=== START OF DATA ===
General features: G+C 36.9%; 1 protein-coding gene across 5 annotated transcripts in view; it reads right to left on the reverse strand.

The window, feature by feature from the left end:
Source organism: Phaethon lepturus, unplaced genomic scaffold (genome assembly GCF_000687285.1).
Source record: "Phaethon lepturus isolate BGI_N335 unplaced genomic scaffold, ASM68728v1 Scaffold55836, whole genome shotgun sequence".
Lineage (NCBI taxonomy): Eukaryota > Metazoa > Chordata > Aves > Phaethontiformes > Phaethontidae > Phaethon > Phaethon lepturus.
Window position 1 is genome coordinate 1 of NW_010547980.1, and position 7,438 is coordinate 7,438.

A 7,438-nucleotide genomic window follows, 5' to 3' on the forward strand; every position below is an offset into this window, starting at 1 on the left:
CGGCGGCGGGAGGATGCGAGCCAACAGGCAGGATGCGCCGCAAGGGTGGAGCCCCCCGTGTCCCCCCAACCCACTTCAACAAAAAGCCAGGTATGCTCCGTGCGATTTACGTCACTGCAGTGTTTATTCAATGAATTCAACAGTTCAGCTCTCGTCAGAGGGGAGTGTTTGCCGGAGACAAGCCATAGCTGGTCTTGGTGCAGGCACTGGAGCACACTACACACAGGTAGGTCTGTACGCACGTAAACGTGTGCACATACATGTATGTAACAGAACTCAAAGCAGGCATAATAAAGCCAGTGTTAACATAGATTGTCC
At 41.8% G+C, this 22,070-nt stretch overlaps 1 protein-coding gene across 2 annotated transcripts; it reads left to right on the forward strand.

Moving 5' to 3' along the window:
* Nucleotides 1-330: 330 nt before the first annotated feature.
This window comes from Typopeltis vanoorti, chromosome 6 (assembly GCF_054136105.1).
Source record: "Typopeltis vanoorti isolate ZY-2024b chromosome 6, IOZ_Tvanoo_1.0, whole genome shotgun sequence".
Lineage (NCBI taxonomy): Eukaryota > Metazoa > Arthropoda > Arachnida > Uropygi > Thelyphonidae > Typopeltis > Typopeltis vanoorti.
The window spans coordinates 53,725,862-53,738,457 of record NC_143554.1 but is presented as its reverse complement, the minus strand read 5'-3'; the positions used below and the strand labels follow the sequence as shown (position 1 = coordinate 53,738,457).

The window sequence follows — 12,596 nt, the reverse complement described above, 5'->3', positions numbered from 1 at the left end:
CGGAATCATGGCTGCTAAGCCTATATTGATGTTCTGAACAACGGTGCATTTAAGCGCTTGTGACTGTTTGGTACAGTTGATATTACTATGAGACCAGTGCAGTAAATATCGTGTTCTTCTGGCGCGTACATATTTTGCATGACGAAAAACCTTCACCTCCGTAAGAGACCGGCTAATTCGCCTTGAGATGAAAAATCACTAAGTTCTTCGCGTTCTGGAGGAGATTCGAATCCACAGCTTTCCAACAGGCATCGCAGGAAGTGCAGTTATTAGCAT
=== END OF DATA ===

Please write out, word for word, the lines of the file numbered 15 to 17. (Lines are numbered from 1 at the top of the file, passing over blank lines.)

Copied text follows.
The window spans coordinates 53,725,862-53,738,457 of record NC_143554.1 but is presented as its reverse complement, the minus strand read 5'-3'; the positions used below and the strand labels follow the sequence as shown (position 1 = coordinate 53,738,457).

The window sequence follows — 12,596 nt, the reverse complement described above, 5'->3', positions numbered from 1 at the left end:
CGGAATCATGGCTGCTAAGCCTATATTGATGTTCTGAACAACGGTGCATTTAAGCGCTTGTGACTGTTTGGTACAGTTGATATTACTATGAGACCAGTGCAGTAAATATCGTGTTCTTCTGGCGCGTACATATTTTGCATGACGAAAAACCTTCACCTCCGTAAGAGACCGGCTAATTCGCCTTGAGATGAAAAATCACTAAGTTCTTCGCGTTCTGGAGGAGATTCGAATCCACAGCTTTCCAACAGGCATCGCAGGAAGTGCAGTTATTAGCAT